Today's post comes from SAPT intern Dalton Barker.
Resistance training in children (for purposes of this article, let’s say 8-14 years old) has always been a tough subject to approach. I use the term “resistance training” to define a wide range of both body weight and external weight-bearing exercises. There are still remnants of old myths whispering to parents and trainers that warn them of the “dangers” when working with children in the gym setting.
One such myth is that resistance training in children will stunt their growth: the thought behind this was that their bones would compress and growth plates would not be able to align correctly. This has proved fairly effective in convincing the community that children should not train at all. Understandably, inexperienced children should not train as an elite or high-level athlete should. However, early resistance training and proper instruction of those movements can lead to a treasure trove of benefits. These benefits can include: better movement patterns, increased strength, flexibility, stronger bone growth, and increased athleticism in children. This primes them to excel in sports and everyday activities.
The early developmental years, when the brain is young and neural pathways are growing, are the most opportune time to properly ingrain movements such as the hip-hinge, the squat, and push-up that will soon become conditioned into the child's movement map. These basic movements help strengthen muscles and prime the child’s body for more complex and sport-specific exercises later on in their life. These exercises, when taught correctly will help the body program the right muscles to “fire” in the correct sequence, which in turn, helps improve overall force production of the body. Additionally, the child develops a better sense of body awareness. That alone will help them in all stages of their journey to adulthood as the children begin to enter sports or other activities. With this fundamental training, a child’s risk of injury while performing sports is greatly reduced and sets up a strong foundation for more complex movements in the future.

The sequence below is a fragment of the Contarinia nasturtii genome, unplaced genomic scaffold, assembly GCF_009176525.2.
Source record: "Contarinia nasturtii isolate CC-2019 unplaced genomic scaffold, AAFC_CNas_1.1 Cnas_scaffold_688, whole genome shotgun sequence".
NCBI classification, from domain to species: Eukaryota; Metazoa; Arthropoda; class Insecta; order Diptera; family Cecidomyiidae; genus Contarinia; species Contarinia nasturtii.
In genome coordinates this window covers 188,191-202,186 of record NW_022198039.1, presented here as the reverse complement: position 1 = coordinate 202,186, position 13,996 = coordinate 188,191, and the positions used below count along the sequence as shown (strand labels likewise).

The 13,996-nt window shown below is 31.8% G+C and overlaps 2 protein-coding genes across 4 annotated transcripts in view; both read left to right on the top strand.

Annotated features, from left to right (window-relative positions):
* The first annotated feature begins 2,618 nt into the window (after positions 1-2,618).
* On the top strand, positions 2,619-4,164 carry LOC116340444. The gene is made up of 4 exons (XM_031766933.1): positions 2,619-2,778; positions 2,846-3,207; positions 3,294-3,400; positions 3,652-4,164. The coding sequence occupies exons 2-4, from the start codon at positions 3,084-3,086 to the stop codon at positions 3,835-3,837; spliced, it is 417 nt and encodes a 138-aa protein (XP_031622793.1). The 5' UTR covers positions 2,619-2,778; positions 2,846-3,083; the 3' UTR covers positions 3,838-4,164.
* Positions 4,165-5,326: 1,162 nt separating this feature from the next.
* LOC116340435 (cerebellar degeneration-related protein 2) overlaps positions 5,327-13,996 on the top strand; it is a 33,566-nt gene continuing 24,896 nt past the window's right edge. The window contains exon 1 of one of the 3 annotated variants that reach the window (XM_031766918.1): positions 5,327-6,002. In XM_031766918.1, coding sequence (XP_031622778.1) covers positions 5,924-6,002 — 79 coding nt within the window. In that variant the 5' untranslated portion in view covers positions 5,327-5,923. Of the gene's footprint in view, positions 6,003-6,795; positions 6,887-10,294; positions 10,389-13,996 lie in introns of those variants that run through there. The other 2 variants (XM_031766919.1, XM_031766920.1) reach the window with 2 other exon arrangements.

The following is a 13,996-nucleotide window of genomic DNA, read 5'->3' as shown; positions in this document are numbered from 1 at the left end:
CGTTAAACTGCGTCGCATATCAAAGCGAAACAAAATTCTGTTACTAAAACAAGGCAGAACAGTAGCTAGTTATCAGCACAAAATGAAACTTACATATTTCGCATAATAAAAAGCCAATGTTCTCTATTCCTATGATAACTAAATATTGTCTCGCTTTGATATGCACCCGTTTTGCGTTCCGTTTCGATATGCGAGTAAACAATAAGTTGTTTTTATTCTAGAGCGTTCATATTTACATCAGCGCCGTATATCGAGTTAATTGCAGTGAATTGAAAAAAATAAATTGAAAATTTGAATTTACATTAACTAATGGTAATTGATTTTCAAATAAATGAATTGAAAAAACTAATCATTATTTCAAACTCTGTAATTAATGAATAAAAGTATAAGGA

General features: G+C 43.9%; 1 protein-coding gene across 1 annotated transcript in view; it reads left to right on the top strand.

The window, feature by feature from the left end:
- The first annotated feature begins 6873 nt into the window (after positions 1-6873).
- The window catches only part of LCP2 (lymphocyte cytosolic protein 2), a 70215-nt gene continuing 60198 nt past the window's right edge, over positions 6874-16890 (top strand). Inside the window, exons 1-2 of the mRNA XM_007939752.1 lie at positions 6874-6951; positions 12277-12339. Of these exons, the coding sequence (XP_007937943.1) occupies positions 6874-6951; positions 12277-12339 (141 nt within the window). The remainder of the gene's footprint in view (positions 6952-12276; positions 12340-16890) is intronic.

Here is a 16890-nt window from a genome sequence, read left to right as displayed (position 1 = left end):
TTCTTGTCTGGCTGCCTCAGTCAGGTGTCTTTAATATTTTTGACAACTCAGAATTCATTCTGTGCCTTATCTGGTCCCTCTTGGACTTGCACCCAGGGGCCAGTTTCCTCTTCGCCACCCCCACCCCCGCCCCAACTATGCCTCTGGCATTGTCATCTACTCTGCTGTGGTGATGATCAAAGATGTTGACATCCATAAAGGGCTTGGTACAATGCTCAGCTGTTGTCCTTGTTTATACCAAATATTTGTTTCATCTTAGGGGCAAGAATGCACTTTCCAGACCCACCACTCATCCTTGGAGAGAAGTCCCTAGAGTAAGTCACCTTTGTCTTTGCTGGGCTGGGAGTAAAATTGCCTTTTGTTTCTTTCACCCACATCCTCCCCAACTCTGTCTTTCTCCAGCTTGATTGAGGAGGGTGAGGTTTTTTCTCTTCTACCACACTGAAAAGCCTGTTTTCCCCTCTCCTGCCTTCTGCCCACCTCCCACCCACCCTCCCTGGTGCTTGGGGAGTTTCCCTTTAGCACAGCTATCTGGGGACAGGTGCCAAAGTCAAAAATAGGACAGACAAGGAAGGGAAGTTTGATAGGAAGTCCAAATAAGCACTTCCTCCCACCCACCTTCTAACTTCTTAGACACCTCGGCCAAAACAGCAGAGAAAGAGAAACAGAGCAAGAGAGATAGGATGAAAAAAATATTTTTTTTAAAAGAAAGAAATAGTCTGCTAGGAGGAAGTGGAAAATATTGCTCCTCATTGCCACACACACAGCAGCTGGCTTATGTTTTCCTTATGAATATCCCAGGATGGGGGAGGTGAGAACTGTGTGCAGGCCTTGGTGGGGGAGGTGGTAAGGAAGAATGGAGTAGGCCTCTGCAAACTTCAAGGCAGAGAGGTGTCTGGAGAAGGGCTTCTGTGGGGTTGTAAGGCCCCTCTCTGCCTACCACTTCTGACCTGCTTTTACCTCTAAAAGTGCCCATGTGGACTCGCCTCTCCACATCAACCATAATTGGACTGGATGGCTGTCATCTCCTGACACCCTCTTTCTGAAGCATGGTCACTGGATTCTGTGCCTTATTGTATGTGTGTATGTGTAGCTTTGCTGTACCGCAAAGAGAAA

In regards to the “growth stunting” capabilities of resistance training: there is validity to the statement that resistance movement will cause a change in one’s bones. However, this is an adaptation of the body that will only positively benefit the one performing the resistance movements. Wolff’s Law states that the bones will adapt to loads under which it is placed. (Essentially, bones change in density according to what stresses we place on them). The more strain our bones are placed under, the denser it will become, ultimately strengthening the bone to withstand higher and higher force levels. Resistance training is the best way to produce those same results. Because the child is adding increased loads on their bones, the body responds by making the bones denser and stronger which is a huge benefit.
It should be stated however that this is all relative to the weight and ability of the child. This is not meant to approve the use of turning one’s child into a powerlifter or load their bodies with an absurd amounts of weight. Using poor judgement with training children will produce negative results and potentially cause injury. When using the proper programming however, which can be seen in 100% of SAPT’s workout programs, you will begin to see incredible results.
Ultimately there is no reason other than health issues,that a a child should not be exposed to and taught proper movement patterns and starting resistance training. There is a plethora of benefits and will provide the perfect framework for building a healthy and strong future athlete and adult.